So Phillips is still in court for other cases, and artists like Smith still face consequences under CADA.

Can Colorado Force Lorie Smith to Create Speech that Violates Her Conscience?

Smith wants to design websites for weddings that align with her religious belief that marriage is the union of one man and one woman. But under the state’s law, she would also be forced to create websites for same-sex marriages. Her case, which the U.S. Court of Appeals for the 10th Circuit ruled against in July 2021, contends that the act compels her to express messages with which she does not agree, violating the First Amendment.

Smith chooses her projects based on the message, not the person. The 10th Circuit court agreed: it acknowledged that Smith is “willing to work with all people regardless of sexual orientation” and did not question her “good faith.”

Yet, the court determined that CADA must stand because unique goods like her art are “where public accommodation laws are most necessary to [ensure] equal access.”

According to the majority opinion, “a faith that enriches society in one way might also damage society in [an]other, particularly when that faith would exclude others from unique goods or services.” As such, CADA “permissibly compels” speech.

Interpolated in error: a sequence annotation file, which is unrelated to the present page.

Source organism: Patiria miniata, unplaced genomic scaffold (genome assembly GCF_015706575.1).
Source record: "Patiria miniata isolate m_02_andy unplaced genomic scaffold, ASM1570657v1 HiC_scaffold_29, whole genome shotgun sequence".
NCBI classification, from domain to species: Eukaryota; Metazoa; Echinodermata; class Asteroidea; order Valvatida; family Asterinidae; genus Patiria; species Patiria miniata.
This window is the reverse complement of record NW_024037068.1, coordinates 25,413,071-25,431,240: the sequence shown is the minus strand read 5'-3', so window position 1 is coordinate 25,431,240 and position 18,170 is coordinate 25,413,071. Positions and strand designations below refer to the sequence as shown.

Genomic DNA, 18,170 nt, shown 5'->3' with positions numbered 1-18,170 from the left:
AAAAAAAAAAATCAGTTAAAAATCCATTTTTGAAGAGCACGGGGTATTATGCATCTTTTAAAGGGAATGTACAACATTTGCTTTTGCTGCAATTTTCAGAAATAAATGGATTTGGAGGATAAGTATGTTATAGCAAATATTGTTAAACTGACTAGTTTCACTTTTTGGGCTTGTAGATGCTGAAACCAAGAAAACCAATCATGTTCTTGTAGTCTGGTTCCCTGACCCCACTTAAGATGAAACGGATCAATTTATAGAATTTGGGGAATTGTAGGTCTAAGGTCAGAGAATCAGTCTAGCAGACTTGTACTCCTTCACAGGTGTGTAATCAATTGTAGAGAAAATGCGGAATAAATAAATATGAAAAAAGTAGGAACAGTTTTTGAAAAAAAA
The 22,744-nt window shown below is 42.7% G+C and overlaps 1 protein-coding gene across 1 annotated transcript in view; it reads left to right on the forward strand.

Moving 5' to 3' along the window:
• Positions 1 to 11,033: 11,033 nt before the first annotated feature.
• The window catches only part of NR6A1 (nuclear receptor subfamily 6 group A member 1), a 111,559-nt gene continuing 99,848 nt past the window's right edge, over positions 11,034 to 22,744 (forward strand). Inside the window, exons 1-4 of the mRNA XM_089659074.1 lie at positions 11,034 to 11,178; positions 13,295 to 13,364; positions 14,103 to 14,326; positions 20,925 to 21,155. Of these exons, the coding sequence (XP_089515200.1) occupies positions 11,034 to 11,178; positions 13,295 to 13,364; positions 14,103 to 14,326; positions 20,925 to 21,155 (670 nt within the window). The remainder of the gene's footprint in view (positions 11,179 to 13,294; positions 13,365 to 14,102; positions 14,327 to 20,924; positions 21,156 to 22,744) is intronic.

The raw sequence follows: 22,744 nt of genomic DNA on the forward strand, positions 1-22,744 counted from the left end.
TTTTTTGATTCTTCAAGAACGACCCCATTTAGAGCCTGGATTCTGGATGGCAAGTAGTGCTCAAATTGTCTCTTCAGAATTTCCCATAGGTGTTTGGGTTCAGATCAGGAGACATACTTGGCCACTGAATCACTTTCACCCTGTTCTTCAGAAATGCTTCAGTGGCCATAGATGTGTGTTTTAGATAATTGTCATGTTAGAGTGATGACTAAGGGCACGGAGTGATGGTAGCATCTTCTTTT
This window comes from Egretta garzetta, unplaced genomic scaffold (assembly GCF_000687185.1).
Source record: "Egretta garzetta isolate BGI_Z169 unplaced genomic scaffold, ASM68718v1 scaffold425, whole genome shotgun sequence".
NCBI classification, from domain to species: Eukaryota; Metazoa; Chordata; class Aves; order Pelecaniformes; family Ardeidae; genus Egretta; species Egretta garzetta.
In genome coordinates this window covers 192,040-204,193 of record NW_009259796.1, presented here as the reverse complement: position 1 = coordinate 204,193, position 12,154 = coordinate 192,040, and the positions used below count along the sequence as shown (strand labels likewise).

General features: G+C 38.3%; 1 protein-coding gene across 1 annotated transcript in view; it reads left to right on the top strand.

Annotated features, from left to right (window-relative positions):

Smith says her case is about standing up for everyone’s ability to speak freely.

“Just as I don’t want to be forced to say something contrary to my core convictions, I don’t believe anyone else should be, either,” she wrote in a July column. “For example, an LGBT designer shouldn’t be forced to create a website promoting the Catholic Church’s beliefs about marriage, and a Democratic artist shouldn’t be forced to design posters promoting the Republican Party.”

The dissent agreed with Smith, calling the majority ruling “unprecedented.”

“The Constitution neither forces Ms. Smith to compromise her beliefs nor condones the government doing so,” wrote Chief Judge Timothy Tymkovich. “In fact, this case illustrates exactly why we have a First Amendment.”

“Like Nineteen Eighty-Four’s Winston Smith, CADA wants Lorie Smith to not only accept government approved speech but also to endorse it,” he wrote.

A Chance to Protect Artists Like Lorie Nationwide

The Supreme Court accepted Smith’s case on Feb. 22, 2022 and will hear oral arguments in the fall. Alliance Defending Freedom (ADF) attorneys filed their opening brief on behalf of Smith with the Supreme Court in May.